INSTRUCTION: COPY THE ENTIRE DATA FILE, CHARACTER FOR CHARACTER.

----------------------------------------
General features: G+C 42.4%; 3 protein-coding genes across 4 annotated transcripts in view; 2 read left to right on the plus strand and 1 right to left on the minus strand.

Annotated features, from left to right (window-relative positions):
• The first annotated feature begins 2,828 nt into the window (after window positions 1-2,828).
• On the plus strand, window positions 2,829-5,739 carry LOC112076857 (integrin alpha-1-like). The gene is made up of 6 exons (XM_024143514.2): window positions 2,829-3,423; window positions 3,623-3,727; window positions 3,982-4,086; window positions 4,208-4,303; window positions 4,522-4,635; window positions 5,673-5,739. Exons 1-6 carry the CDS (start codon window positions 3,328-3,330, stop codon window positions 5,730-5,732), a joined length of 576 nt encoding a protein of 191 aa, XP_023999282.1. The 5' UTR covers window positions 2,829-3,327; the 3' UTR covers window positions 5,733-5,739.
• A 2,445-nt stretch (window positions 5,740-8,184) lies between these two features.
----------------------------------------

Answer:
General features: G+C 42.4%; 3 protein-coding genes across 4 annotated transcripts in view; 2 read left to right on the plus strand and 1 right to left on the minus strand.

Annotated features, from left to right (window-relative positions):
• The first annotated feature begins 2,828 nt into the window (after window positions 1-2,828).
• On the plus strand, window positions 2,829-5,739 carry LOC112076857 (integrin alpha-1-like). The gene is made up of 6 exons (XM_024143514.2): window positions 2,829-3,423; window positions 3,623-3,727; window positions 3,982-4,086; window positions 4,208-4,303; window positions 4,522-4,635; window positions 5,673-5,739. Exons 1-6 carry the CDS (start codon window positions 3,328-3,330, stop codon window positions 5,730-5,732), a joined length of 576 nt encoding a protein of 191 aa, XP_023999282.1. The 5' UTR covers window positions 2,829-3,327; the 3' UTR covers window positions 5,733-5,739.
• A 2,445-nt stretch (window positions 5,740-8,184) lies between these two features.